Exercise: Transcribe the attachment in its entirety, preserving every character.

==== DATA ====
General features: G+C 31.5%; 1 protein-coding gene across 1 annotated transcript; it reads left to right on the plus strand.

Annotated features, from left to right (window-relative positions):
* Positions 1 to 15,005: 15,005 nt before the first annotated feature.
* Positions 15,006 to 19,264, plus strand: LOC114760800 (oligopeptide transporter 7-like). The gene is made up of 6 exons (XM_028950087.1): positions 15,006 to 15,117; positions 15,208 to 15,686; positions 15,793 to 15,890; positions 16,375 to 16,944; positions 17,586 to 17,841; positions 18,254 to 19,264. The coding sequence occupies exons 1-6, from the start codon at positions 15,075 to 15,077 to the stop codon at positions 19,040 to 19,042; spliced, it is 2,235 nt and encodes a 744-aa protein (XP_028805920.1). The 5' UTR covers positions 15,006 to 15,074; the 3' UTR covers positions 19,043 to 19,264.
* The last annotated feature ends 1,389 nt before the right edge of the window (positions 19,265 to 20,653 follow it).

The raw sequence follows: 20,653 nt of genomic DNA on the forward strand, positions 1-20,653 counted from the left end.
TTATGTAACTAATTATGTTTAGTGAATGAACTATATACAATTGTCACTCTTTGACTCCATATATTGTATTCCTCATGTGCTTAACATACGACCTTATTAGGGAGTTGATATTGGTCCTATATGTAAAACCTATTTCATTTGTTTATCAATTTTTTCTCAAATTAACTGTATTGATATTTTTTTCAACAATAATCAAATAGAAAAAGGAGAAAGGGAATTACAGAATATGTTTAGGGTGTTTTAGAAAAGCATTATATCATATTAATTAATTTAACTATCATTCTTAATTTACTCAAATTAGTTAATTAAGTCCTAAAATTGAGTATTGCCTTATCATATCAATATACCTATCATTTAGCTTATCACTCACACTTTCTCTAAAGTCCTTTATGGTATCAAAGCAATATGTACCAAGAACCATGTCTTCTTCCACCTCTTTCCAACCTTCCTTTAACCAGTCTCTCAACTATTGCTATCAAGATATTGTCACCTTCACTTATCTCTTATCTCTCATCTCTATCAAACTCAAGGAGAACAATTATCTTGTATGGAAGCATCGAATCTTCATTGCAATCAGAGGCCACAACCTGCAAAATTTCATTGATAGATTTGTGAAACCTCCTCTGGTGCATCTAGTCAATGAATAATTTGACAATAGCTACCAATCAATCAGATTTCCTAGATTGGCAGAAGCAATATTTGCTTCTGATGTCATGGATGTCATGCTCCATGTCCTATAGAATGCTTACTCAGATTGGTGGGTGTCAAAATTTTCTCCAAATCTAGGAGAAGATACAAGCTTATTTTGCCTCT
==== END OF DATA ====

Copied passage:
General features: G+C 31.5%; 1 protein-coding gene across 1 annotated transcript; it reads left to right on the plus strand.

Annotated features, from left to right (window-relative positions):
* Positions 1 to 15,005: 15,005 nt before the first annotated feature.
* Positions 15,006 to 19,264, plus strand: LOC114760800 (oligopeptide transporter 7-like). The gene is made up of 6 exons (XM_028950087.1): positions 15,006 to 15,117; positions 15,208 to 15,686; positions 15,793 to 15,890; positions 16,375 to 16,944; positions 17,586 to 17,841; positions 18,254 to 19,264. The coding sequence occupies exons 1-6, from the start codon at positions 15,075 to 15,077 to the stop codon at positions 19,040 to 19,042; spliced, it is 2,235 nt and encodes a 744-aa protein (XP_028805920.1). The 5' UTR covers positions 15,006 to 15,074; the 3' UTR covers positions 19,043 to 19,264.
* The last annotated feature ends 1,389 nt before the right edge of the window (positions 19,265 to 20,653 follow it).

The raw sequence follows: 20,653 nt of genomic DNA on the forward strand, positions 1-20,653 counted from the left end.
TTATGTAACTAATTATGTTTAGTGAATGAACTATATACAATTGTCACTCTTTGACTCCATATATTGTATTCCTCATGTGCTTAACATACGACCTTATTAGGGAGTTGATATTGGTCCTATATGTAAAACCTATTTCATTTGTTTATCAATTTTTTCTCAAATTAACTGTATTGATATTTTTTTCAACAATAATCAAATAGAAAAAGGAGAAAGGGAATTACAGAATATGTTTAGGGTGTTTTAGAAAAGCATTATATCATATTAATTAATTTAACTATCATTCTTAATTTACTCAAATTAGTTAATTAAGTCCTAAAATTGAGTATTGCCTTATCATATCAATATACCTATCATTTAGCTTATCACTCACACTTTCTCTAAAGTCCTTTATGGTATCAAAGCAATATGTACCAAGAACCATGTCTTCTTCCACCTCTTTCCAACCTTCCTTTAACCAGTCTCTCAACTATTGCTATCAAGATATTGTCACCTTCACTTATCTCTTATCTCTCATCTCTATCAAACTCAAGGAGAACAATTATCTTGTATGGAAGCATCGAATCTTCATTGCAATCAGAGGCCACAACCTGCAAAATTTCATTGATAGATTTGTGAAACCTCCTCTGGTGCATCTAGTCAATGAATAATTTGACAATAGCTACCAATCAATCAGATTTCCTAGATTGGCAGAAGCAATATTTGCTTCTGATGTCATGGATGTCATGCTCCATGTCCTATAGAATGCTTACTCAGATTGGTGGGTGTCAAAATTTTCTCCAAATCTAGGAGAAGATACAAGCTTATTTTGCCTCT